Teaching Philosophy


I employ a holistic approach to acting. That means I believe in order for an actor to perform at their optimal level they must master three things. First, a voice that is trained so that it is clear and open.  Second, a body that is physically agile so it may withstand the rigors of an 8 show week.  And last, an open and available emotional instrument so that any emotion required for the scene may come through the actor in an easeful way. This goes along with the understanding that the emotion is the obstacle and not the objective. It is my job to help the actor integrate these three facets of performance.


To encourage, challenge and enliven my students in these areas, I employ a variety of methods. For the voice, I draw on both the Linklater and the Miller Voice Method. The Linklater Method is useful for establishing a low breath. Beyond the basics, the Miller Voice Method is invaluable in allowing the student’s entire vocal apparatus to open up and perform at its maximum capacity in a way that is also highly efficient.


My primary acting influence is Meisner. I trained in his technique while studying at Rutgers University. I believe his work is very beneficial at getting the students out of their heads and into the present moment. I employ many of Meisner’s exercises, including repetition and Independent Activities. These improvisations can be immensely helpful at diminishing the actor’s self-consciousness and freeing their impulse.


However, there are different “ways in” for every student and I don’t believe in a one-size fits all style of teaching. I have been profoundly influenced by the movement-based work of Michael Chekhov as well as the work of Uta Hagen and Larry Moss. Outside-in can be just as effective as inside-out. We need to give actors as many tools as possible so they can create their own technique.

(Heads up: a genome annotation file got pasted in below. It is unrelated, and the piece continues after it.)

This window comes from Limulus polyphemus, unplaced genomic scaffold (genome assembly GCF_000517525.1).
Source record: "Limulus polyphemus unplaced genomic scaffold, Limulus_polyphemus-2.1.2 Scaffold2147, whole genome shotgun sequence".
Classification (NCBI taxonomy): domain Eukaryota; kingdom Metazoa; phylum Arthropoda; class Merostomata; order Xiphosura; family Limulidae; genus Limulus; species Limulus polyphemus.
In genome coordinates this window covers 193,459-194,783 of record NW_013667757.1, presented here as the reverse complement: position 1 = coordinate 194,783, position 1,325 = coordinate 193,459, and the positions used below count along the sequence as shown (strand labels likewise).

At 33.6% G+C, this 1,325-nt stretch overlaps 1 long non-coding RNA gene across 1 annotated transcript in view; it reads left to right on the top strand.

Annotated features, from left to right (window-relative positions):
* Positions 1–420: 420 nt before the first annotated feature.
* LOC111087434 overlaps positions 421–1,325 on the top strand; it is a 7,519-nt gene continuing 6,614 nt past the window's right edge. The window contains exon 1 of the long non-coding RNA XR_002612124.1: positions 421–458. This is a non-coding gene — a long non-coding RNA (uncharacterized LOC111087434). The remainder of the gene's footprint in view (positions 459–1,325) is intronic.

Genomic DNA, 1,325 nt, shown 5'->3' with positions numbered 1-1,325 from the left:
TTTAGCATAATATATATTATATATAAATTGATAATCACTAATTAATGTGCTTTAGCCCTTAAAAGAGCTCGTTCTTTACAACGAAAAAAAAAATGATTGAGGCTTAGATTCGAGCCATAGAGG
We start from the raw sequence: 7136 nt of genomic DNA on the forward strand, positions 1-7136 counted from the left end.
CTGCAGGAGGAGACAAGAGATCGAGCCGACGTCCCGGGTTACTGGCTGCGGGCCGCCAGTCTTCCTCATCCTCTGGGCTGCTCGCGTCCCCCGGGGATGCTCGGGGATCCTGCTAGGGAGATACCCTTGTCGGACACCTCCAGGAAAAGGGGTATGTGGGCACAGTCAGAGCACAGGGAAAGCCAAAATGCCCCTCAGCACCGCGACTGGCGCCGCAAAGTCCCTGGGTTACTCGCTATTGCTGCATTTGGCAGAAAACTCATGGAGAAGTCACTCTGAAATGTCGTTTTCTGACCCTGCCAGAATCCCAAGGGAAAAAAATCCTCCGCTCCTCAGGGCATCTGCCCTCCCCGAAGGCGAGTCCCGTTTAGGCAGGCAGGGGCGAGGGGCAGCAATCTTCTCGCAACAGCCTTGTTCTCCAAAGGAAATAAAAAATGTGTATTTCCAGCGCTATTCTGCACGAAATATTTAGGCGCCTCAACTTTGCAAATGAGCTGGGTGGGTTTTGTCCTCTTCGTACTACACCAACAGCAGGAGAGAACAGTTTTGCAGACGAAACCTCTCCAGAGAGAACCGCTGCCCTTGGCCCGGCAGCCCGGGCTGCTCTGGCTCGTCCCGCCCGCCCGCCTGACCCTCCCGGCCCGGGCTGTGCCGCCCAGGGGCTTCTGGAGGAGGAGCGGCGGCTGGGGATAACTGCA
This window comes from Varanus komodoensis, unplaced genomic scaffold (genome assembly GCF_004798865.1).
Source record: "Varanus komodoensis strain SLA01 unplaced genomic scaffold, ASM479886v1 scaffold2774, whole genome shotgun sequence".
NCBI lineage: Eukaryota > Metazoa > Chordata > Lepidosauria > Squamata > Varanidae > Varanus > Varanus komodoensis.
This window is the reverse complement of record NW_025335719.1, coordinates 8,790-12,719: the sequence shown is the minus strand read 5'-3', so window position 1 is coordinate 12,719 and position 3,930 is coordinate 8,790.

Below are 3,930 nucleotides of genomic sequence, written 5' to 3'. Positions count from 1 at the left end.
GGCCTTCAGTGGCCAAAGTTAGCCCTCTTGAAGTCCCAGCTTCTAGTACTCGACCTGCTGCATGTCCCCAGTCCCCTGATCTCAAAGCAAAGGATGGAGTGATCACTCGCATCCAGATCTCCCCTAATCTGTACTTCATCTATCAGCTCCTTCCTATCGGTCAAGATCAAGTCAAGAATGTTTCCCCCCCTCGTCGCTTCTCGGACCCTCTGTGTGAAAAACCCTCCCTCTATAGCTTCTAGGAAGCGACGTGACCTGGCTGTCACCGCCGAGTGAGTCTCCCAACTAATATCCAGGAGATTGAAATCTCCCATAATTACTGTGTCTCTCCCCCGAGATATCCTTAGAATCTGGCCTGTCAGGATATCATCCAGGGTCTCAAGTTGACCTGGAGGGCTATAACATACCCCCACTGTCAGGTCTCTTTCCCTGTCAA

I encourage my students to read plays and see as much theatre as possible. They should also invest in their liberal arts education through reading both fiction and history. A good actor is a well-rounded actor. For instance, if they’re going to work on Shakespeare, they need to understand the social and historical context of the Renaissance era.


For me, the most rewarding thing about teaching is to serve as a guide for students. Sometimes a student will come up to me at the beginning of the semester and say, “I can’t do this work!” Yet when I lead the actor gently through their own limitations, they discover they can do so much more than they thought possible. They have unlocked the key to their success and it is a truly magical moment for me.


I have a deep love of acting and of the theatre and hope to impart that passion to my students. Israel Hicks, one of my teachers in graduate school, said to my class, “Theatre is my church.” I encourage my students to come to class with that same commitment.


Talent doesn’t matter so much to me - what matters to me is showing up, possessing a great work ethic, loving the craft and having a willingness to take risks. I believe actors are some of the bravest souls on earth. They are brave because they reveal the softest parts of themselves onstage. I want to invigorate my students with a fierceness in their acting. If my students come away from my class feeling inspired, challenged, surprised at what they’ve accomplished and curious about how much further they can go, then I have done my job.